Figure 5.6.11 – Temporary road closure may help to reduce high amphibian road mortality. Appropriate information to drivers must be provided such as this sign in the Netherlands which makes road users aware of the need to protect toad migration (Photos by: C. Rosell).

Traffic speeds management

Reducing traffic speed in road sections crossing vulnerable areas reduces disturbance and risk of collisions with wildlife. On road sections where wildlife is known to cross or where there is a history of AVCs it can give both animals and drivers more time to react (Figure 5.6.12). Reducing the speed limit will also reduce the severity of collisions when they do occur, and reduce the risk of injury or death for both animals and humans.

Figure 5.6.12 – Vehicle speed has a strong influence on collision risk and severity of damage as the distance required to stop depends on vehicle speed (Source: Adapted from Associations Prévention Routière; Assurance Prévention; RACC).

Traffic calming measures are intended to modify driver behaviour, reduce speed and increase road safety. Standard wildlife awareness signs which indicate a speed limitation are not effective due to a widely observed driver habituation effect. Therefore, different methods may be used to achieve the necessary reduction of speed based on i) physical measures, ii) pavement surface treatments, iii) enforced wildlife awareness signs iv) traffic enforcement such as speed cameras. Measures must be selected according to types of roads and traffic features. It is crucial to consider the potential impacts on safety and traffic flow and to plan accordingly.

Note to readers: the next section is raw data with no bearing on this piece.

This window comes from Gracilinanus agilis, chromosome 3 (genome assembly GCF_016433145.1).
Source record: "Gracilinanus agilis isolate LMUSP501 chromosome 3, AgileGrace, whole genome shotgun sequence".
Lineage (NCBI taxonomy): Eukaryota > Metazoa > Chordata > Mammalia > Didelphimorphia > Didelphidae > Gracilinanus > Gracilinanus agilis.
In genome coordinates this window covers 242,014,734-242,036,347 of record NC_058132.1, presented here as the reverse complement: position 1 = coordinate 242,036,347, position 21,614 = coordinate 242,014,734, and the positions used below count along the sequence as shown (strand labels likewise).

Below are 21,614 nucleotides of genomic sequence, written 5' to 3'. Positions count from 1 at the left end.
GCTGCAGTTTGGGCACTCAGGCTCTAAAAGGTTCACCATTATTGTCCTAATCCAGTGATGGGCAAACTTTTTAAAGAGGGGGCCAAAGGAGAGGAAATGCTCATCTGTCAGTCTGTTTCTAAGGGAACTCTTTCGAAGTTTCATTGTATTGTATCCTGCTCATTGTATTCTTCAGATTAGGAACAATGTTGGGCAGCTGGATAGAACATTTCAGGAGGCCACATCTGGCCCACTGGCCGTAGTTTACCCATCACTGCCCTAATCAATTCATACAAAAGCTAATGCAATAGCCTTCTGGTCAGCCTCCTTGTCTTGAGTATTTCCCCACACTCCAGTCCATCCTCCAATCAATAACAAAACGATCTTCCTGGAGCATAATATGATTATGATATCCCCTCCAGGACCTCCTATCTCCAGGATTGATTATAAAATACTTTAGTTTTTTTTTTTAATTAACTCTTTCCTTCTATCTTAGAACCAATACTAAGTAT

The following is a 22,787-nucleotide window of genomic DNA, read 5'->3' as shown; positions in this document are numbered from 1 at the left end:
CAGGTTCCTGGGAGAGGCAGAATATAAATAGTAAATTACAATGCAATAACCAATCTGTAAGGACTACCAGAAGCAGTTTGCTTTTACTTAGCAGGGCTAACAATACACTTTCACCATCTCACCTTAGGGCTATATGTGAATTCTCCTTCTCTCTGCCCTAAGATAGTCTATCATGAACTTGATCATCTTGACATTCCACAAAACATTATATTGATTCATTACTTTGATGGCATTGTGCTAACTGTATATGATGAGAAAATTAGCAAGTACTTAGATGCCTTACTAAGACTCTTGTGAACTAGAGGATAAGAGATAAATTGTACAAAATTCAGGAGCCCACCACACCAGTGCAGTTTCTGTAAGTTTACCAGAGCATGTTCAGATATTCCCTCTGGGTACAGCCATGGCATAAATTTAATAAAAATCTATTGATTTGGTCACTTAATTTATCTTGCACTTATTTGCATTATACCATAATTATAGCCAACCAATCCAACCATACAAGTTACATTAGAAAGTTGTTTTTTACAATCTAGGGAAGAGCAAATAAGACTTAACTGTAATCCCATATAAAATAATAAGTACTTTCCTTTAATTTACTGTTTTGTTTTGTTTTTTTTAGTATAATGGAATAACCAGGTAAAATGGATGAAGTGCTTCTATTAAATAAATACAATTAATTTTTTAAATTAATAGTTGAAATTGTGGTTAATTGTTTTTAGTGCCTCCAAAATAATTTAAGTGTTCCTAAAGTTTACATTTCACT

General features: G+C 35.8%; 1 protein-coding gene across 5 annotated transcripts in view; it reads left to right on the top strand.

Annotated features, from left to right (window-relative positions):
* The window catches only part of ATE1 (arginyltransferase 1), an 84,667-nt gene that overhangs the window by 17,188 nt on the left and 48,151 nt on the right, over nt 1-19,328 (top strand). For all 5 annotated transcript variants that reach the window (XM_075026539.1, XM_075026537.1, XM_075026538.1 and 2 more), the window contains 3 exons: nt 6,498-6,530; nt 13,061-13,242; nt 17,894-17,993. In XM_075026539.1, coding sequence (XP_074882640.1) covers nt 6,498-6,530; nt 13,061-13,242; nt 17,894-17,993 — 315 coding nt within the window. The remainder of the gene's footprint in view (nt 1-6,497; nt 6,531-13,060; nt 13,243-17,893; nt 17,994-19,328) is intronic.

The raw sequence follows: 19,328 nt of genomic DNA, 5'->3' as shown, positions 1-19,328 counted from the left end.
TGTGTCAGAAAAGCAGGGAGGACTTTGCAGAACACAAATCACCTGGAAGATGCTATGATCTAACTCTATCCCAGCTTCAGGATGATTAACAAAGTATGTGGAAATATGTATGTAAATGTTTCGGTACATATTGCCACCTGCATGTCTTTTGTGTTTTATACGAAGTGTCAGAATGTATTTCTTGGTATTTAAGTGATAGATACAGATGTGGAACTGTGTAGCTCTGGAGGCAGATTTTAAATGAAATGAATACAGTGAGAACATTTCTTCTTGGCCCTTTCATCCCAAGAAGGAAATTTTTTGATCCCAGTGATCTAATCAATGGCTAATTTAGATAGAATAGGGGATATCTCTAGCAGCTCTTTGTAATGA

• Physical measures to be applied at conflictive road sections include narrowing roads – which has been demonstrated to prompt drivers to reduce speed – constructing roundabouts, installing speed humps – which are raised sections of pavement creating a physical obstacle that requires drivers to reduce their speed- and modifying pavements.
  • Pavement treatments can be applied to produce a perceptual ‘narrowing road effect’. Several patterns painted on the road surface have been tested to achieve this goal, such as transversal optical bars, peripheral transverse optical bars, ‘herringbone’ markers, optical circles and others (Figure 5.6.13).
Figure 5.6.13 – Optical pavement treatments of different pattern, size and luminance may be applied to create a road narrowing effect which causes a speed reduction (Source: Adapted from Hussain et al., 2021).
  • Effectiveness of wildlife awareness signage that posts speed limits could be enhanced using signs equipped with Animal Detection Systems (ADS) that activate flashing lights, urging a reduction in speed, only when an animal is detected by sensors or thermal cameras in the vicinity of the carriageway (see Section 5.3 – Driver warnings).  Signs can also be programmed to activate only when the presence of an animal coincides with a vehicle approaching at a speed exceeding a predetermined threshold.
  • Temporary flashing signs which urge a reduction in speed can be set to activate only when the speed measured with a doppler radar exceeds the posted speed limit and/or during the periods of highest animal-vehicle collision risk, e.g., during the night, dusk and dawn. Raised driver awareness and education play an important role in successful reduction of vehicle speeds. Specific panels carrying messages which use neuromarketing techniques may help to change driver behaviour in this regard (Figure 5.6.14).
  • Speed reduction signs could be combined with the installation of radar activated speed notification signs or even speed cameras in order to deter speeding drivers and encourage compliance with posted speed limits.
Figure 5.6.14 – Specific panels can be used to raise driver awareness. Neuromarketing techniques can be used to maximize the effectiveness of the messages (Photo by: LIFE SAFE-CROSSING).